Farm Product Marketing - There's Room for Improvement

A study of northeast Nebraska farms found that historically 80% of producers consistently received prices in the bottom one-third of the yearly price range for their crops. The same northeast Nebraska study found that 75% of the increased profit on study farms could be made through improved marketing efficiency, while profit increases of only 25% could be made through increased production. The Nebraska study results, though not directly applicable to Alberta, give an idea of the improvement that can be made in farm incomes without counting on farm product price increases or increasing farm inputs.

Marketing clubs, offer a good way for producers to improve their marketing skills. Very successful clubs in the US and western Canada rely on the idea of exchanging help with neighbours much like in the old days of barn raisings and threshing crews. It is the pooling and sharing of this marketing talent through planned activities that results in better farm income.

How do marketing clubs help their members?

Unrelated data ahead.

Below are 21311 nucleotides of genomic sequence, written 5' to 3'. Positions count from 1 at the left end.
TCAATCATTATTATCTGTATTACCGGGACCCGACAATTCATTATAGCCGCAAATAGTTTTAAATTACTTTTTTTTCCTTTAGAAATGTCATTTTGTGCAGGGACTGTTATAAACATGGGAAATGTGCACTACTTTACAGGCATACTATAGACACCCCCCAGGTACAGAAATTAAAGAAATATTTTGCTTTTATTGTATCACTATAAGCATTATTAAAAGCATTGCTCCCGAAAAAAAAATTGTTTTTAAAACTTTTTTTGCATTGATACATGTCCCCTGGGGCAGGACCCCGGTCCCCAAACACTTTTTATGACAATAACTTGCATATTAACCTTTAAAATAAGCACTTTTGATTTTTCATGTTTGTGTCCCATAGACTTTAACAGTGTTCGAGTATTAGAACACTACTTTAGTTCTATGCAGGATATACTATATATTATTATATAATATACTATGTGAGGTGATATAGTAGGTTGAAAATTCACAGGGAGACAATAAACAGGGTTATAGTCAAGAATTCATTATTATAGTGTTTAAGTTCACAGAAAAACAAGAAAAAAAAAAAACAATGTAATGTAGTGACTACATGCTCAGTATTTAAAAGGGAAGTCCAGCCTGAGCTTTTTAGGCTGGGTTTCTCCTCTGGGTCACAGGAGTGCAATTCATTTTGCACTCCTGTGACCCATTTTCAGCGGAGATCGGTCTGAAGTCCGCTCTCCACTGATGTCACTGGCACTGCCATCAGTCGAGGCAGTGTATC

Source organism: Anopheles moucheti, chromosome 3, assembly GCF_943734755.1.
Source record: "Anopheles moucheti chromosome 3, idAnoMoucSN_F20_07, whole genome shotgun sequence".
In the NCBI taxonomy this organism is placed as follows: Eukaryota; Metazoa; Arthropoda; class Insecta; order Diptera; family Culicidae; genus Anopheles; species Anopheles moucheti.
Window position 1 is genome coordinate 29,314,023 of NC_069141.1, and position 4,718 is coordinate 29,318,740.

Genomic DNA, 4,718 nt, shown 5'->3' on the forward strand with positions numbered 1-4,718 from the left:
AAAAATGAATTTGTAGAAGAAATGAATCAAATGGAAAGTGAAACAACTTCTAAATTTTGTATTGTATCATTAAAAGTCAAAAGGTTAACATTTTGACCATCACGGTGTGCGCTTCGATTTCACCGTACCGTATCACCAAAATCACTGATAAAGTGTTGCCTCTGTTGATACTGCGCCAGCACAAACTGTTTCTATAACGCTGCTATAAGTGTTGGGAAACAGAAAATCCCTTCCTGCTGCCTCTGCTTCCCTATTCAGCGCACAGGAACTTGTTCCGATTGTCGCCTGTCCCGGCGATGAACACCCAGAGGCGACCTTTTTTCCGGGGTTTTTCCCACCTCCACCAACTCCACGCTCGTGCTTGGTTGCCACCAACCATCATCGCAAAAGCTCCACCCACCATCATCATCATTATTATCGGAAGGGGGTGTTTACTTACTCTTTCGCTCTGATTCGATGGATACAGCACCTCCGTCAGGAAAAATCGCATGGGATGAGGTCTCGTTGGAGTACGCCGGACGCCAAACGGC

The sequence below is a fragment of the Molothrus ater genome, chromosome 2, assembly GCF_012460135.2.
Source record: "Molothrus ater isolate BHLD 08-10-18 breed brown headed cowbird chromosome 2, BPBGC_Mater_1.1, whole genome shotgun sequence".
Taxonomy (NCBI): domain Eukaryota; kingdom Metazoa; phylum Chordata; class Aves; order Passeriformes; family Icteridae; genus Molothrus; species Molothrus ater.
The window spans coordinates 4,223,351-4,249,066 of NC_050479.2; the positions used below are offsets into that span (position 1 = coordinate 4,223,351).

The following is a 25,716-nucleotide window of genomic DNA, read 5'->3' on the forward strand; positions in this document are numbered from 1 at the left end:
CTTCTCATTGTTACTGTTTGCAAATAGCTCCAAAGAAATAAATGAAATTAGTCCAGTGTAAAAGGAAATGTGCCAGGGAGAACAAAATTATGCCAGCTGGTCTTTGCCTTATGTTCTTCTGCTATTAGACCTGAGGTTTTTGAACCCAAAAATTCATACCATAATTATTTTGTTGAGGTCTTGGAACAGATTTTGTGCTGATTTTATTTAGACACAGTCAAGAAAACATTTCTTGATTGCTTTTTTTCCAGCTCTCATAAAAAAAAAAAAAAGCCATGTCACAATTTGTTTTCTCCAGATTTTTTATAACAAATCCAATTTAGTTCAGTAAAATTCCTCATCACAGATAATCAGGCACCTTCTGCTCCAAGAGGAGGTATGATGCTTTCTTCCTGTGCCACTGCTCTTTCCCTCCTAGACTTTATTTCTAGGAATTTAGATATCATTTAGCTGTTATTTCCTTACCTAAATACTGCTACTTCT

Successful clubs talk over each member's marketing problems and look for solutions. Members compare strategies and learn about various marketing techniques, tips and "lingo" discovered through personal experience. Many people have picked up useful marketing ideas from the school of hard knocks.

Successful clubs invite guest speakers or specialists from the grain or livestock industry, commodity markets, or banks to help understand more complicated areas. Money saving ideas like speakerphones and conference calls are used instead of having speakers "in the flesh."

A survey in 1998 of 170 members of 13 marketing clubs in Alberta found that the main benefits of belonging to a marketing club, in decreasing order of importance were:

  • Increased access to market information.
  • Open discussion to share marketing expertise and strategies.
  • Social interaction to meet and build trust with other producers or agribusiness staff.
  • Formation of information and business networks lead to business relationships for both purchasing and sales.

Club organization and activities
Clubs may either be formally organized with a chairman, executive and club dues or operate informally with no structure to keep things on track. Experience shows that more formal clubs with a chairman and small executive last longer and take the subject more seriously. Successful clubs are often made up of more than farmers. They often include agricultural lenders and other agribusiness people.

Successful clubs meet regularly. Many meet for breakfast meetings, sometimes as often as twice a month, year around, especially in the first year or two. They feel that marketing is a year round activity and they cannot afford to get behind in knowing what is happening.

Marketing Club Goals and Objectives